# Proving on nested intervals

## Main Question or Discussion Point

If I_n = (0, 1/n) where n is any natural no. is a sequence of nested intervals, then the intersection of all the I_n is empty.

I was able to get the proof similar as that of above problem but the I_n is closed, that is, I_n = [0, 1/n]... and further, the intersection of all the I_n is {0}.

What I am trying to do is to prove by contradiction because it is the easiest way to prove it. How do I construct this?

lurflurf
Homework Helper
irony of truth said:
If I_n = (0, 1/n) where n is any natural no. is a sequence of nested intervals, then the intersection of all the I_n is empty.

I was able to get the proof similar as that of above problem but the I_n is closed, that is, I_n = [0, 1/n]... and further, the intersection of all the I_n is {0}.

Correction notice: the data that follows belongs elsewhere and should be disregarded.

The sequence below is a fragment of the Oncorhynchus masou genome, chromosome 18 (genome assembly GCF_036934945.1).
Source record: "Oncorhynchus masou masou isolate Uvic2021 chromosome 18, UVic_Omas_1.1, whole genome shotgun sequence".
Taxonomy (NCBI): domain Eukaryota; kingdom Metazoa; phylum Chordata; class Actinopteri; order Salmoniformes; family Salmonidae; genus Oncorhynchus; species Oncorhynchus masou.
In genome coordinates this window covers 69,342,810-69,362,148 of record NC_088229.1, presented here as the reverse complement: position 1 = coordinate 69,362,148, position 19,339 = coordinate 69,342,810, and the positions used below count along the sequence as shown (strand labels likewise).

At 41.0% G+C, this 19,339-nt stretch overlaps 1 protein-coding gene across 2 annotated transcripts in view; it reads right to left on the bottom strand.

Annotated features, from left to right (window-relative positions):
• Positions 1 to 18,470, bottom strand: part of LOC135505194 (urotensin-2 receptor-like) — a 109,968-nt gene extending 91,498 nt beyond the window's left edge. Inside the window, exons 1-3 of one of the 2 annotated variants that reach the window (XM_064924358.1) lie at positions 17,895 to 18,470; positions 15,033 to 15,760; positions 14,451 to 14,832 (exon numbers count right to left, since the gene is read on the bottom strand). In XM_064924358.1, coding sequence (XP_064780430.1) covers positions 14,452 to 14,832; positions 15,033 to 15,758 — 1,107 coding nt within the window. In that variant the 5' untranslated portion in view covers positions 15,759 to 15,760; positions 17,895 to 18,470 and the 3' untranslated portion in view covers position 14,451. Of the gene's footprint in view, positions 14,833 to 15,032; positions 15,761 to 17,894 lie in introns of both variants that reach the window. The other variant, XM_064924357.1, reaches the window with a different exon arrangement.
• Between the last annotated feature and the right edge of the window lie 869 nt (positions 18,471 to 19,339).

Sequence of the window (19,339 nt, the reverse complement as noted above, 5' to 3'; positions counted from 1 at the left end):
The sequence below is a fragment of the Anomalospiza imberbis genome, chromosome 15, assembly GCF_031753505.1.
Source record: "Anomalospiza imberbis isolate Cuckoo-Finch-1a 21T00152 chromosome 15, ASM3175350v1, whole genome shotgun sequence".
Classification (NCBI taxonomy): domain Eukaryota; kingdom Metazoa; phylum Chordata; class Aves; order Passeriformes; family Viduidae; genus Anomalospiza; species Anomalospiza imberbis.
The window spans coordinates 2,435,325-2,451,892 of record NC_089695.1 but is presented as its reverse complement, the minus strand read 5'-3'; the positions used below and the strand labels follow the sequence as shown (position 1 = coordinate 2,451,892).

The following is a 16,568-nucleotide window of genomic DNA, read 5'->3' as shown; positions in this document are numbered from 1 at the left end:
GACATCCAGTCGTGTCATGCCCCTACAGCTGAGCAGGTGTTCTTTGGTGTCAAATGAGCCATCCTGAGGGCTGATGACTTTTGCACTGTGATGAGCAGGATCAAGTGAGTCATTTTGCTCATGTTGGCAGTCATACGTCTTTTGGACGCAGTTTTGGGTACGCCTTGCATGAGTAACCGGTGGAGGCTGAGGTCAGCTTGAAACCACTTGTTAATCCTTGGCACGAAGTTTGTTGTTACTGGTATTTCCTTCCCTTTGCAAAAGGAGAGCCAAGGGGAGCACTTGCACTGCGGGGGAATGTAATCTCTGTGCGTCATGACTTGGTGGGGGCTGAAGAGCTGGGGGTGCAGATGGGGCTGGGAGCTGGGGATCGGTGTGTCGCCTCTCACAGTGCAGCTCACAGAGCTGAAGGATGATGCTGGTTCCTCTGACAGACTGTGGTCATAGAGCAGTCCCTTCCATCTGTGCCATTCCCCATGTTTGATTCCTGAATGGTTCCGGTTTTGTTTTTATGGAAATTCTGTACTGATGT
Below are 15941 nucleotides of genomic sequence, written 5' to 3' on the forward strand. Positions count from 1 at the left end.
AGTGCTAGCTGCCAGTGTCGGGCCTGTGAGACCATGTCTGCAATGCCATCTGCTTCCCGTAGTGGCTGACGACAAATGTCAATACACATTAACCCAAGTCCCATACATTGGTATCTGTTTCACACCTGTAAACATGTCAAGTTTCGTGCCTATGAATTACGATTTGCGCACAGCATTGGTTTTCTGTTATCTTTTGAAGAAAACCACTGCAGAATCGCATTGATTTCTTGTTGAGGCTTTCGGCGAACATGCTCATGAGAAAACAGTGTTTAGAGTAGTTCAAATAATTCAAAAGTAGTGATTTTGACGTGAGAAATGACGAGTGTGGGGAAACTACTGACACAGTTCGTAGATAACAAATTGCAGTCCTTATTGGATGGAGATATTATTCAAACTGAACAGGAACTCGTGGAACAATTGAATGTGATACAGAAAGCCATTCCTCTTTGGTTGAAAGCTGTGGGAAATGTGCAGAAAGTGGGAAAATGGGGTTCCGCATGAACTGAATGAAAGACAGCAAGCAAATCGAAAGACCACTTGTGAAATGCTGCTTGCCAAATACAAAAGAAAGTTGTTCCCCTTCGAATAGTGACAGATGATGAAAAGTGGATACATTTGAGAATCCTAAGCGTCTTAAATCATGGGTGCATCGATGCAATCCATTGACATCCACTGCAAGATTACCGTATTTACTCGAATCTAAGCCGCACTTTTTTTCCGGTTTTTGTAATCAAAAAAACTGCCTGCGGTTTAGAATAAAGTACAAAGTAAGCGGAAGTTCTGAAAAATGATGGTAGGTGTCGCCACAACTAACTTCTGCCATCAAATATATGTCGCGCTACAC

What I am trying to do is to prove by contradiction because it is the easiest way to prove it. How do I construct this?
let x be in the intersection
0<x
x<1/n all natural numbers n -> x=<0
x=<0 & x>0 -><-

lurflurf,

I apologize for asking this... I will "repeat" what you mentioned because I am a bit "slow"...

If I were to prove it by contradiction, will I assume that x is the intersection...?
Then, from the nested interval property (is it?), 0 < x < 1/n for all natural no. n.

From here on...you mentioned that "-> x=<0
x=<0 & x>0 -> <-".... do you mind if you can explain to me?

matt grime